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International Negotiation in a Complex World
New Millennium Books in International Studies
This hands-on text provides an essential introduction to international negotiation, exploring the impact of complex multilateralism on traditional negotiation concepts such as bargaining, issue salience, and strategic choice. The authors include a rich array of current real-world cases and examples-now updated with the results of the Paris climate change agreement-to illustrate key themes.
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What Reviewers Are Saying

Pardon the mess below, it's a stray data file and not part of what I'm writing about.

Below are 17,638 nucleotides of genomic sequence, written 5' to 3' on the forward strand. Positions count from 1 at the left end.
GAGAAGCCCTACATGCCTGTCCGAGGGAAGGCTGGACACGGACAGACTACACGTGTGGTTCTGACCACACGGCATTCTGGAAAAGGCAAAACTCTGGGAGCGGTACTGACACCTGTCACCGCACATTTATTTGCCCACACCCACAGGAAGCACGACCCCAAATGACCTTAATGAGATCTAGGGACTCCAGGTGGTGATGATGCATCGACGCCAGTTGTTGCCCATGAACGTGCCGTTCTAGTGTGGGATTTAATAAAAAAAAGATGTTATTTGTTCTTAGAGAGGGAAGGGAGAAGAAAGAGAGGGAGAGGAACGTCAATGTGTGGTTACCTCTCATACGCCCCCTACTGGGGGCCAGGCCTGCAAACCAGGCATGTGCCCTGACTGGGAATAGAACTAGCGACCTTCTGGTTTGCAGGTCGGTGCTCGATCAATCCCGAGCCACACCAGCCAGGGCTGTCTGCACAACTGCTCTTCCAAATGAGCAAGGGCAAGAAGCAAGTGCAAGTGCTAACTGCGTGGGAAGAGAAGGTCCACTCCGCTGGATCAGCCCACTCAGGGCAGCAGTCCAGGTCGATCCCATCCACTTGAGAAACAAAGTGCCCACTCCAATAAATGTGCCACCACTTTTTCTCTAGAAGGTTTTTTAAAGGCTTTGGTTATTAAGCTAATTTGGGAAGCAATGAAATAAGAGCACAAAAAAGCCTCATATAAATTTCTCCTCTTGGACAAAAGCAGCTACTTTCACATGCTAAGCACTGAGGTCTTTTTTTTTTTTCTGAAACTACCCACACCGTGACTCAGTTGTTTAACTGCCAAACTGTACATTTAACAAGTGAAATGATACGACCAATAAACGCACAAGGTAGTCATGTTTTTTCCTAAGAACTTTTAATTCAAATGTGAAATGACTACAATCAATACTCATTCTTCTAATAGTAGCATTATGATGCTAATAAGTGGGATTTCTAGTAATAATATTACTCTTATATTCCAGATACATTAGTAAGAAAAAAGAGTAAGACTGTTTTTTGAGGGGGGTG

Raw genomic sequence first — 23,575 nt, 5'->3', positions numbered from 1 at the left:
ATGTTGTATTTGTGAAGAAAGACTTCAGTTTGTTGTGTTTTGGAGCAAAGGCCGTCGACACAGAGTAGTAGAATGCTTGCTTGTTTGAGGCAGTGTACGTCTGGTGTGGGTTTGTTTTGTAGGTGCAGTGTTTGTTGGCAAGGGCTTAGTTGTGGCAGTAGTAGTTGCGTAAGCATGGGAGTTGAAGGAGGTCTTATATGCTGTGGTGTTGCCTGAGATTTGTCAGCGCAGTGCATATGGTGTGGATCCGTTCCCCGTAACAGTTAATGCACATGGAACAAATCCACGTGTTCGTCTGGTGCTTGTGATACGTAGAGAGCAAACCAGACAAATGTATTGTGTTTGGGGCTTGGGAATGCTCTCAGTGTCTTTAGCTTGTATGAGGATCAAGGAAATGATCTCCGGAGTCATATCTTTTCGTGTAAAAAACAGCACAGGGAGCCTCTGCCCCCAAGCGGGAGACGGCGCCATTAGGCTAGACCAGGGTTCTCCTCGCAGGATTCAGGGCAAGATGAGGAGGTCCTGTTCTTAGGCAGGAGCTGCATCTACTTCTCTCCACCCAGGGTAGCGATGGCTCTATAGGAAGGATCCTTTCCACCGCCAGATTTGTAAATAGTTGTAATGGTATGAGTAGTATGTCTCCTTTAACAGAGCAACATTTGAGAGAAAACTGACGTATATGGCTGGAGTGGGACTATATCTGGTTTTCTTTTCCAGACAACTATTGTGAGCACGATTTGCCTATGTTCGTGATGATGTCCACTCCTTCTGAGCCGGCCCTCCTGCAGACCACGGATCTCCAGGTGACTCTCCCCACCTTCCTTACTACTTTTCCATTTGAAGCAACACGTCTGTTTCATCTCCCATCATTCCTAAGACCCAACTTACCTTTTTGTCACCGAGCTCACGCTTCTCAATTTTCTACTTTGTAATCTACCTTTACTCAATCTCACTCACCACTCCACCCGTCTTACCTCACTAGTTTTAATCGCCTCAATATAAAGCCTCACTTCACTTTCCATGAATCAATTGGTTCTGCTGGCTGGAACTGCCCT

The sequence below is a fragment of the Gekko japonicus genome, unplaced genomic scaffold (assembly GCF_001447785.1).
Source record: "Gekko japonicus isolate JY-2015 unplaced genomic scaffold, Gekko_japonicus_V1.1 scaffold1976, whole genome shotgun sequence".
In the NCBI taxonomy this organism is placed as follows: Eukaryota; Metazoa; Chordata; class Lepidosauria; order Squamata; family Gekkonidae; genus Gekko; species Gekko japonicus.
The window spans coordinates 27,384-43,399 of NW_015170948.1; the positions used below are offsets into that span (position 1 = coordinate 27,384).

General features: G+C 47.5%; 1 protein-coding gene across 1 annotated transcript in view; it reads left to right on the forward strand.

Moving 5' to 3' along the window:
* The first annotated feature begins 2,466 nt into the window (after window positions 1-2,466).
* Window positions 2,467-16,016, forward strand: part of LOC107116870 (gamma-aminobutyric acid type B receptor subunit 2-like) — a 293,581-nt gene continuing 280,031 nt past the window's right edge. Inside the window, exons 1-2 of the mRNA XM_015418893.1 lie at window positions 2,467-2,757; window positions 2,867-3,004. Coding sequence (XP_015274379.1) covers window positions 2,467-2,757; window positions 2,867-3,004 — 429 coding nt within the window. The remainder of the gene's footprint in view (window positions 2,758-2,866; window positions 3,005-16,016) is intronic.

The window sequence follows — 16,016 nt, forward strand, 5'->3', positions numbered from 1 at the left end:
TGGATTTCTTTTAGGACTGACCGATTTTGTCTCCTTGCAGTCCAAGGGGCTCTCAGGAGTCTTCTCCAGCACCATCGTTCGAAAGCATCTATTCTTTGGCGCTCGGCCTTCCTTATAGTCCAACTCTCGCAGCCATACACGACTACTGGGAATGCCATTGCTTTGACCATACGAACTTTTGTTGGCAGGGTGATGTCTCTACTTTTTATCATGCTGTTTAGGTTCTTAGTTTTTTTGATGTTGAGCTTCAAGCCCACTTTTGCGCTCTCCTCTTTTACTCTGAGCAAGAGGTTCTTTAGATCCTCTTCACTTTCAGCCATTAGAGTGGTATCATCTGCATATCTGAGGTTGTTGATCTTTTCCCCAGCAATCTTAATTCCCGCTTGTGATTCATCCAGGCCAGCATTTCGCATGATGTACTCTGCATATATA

This excellent text introduces students to the basic concepts, structures, processes, and outcomes involved in international negotiations in the complex global environment in which we live. The authors do an excellent job of presenting the basic components of international negotiation theory in a clear and engaging fashion, while also drawing on the latest scholarly research in a user-friendly manner. One comes away recognizing that negotiated agreements require a mutual ability to forego the optimal for mutually satisfactory terms that meet the fundamental needs and interests of all negotiating parties. Therefore, compromise and creative invention of mutually beneficial formulas that transcend conflicting interests are required in order to achieve joint benefits; achieving these outcomes requires patience, creativity, and a lot of hard work. This text is thus of value for both students approaching the subject for the first time as well as for experienced practitioners who may gain new insights into strategies for negotiating better, fairer, and more durable international agreements on some of the most complex but important issues of our time. -- P. Terrence Hopmann, Johns Hopkins University, SAIS By adopting a gameboard analogy and drawing on a wide range of recent case examples woven throughout the text, International Negotiation in a Complex World provides an approachable yet rich coverage of negotiation processes. The authors present a clear structural framework for discussing negotiations, incorporating a broad range of applicable literature. This text would fit very well into classes covering negotiation topics ranging from the environment and development to conflict and post-conflict issues. -- Carolyn Shaw, Wichita State University